We have a lazy start and wander around the shops and have lunch at the T.O. while waiting for the tour bus.
The bus duly arrives and about 12 of us head out to the steel works. The guide used to work at the plant and he explains that he rarely gets back on time and is always late. He explains everything and waits for certain processes so that we get the full process. This is a working plant and we have to wait. You are allowed out of the bus at strategic points and you really get the feel, smell the smells and feel the heat.
I reckon that it is one of the, if not the best tour of the trip.
We are supposed to be back at 3.00 but arrive at 4.00. He was true to his word.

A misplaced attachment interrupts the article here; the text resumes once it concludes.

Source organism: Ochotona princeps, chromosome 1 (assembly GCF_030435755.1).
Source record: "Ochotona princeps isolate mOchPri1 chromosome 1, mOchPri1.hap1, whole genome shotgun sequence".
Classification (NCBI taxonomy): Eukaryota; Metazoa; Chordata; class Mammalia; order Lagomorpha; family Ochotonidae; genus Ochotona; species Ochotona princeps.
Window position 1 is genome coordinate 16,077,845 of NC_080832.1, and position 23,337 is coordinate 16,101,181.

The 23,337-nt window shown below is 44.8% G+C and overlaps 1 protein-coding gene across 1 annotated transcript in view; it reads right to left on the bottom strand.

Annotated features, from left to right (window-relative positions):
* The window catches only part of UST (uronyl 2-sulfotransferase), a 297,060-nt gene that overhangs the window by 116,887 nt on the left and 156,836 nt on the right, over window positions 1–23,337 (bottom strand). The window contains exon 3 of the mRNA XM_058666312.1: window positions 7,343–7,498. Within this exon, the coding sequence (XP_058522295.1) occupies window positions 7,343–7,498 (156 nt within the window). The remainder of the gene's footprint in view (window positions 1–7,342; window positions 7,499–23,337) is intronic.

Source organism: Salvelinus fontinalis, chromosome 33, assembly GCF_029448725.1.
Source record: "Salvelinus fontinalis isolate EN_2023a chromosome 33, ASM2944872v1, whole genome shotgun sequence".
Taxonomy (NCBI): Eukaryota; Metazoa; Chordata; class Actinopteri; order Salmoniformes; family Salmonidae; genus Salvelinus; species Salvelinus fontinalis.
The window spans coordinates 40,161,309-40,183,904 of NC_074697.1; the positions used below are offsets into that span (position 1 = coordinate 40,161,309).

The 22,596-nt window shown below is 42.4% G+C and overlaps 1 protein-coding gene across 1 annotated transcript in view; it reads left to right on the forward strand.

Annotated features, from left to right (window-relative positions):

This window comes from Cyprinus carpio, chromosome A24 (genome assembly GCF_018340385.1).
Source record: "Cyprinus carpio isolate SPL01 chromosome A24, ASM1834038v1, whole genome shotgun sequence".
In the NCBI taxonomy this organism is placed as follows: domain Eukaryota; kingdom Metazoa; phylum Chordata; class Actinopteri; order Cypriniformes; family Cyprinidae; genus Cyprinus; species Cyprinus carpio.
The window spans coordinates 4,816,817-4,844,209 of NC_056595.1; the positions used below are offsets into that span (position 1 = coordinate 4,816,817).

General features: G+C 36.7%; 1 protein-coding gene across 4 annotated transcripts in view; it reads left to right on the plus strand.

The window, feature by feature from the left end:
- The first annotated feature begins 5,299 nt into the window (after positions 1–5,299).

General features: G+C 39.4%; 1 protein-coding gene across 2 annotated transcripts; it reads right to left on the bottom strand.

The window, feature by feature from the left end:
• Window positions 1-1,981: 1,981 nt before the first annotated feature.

We have a cuppa with some more Victorians and then head for Petes place in Port Augusta.
We have tea with Pete and Liz and park in their driveway.
We go down to the Tourist Office which has Wadlata interpretive centre attached. In my opinion this is a must see particularly if coming from the East and heading north. It gives a good overview of the exploration and development of the area from here to Alice Springs and other parts.
We go up to one of the lookouts and return to Petes place.
While Pete and I do what we do best, tell lies and bull***t, Julie and Liz go out on the town to check out the Christmas lights on the houses.
Woomera is on the itinary today and we make our way there. It is deserted and is rather eerie seeing all the empty buildings. There are a few permanent residents but they must have been out. The last time I was here (30 years ago) you needed permits to enter and there were people everywhere.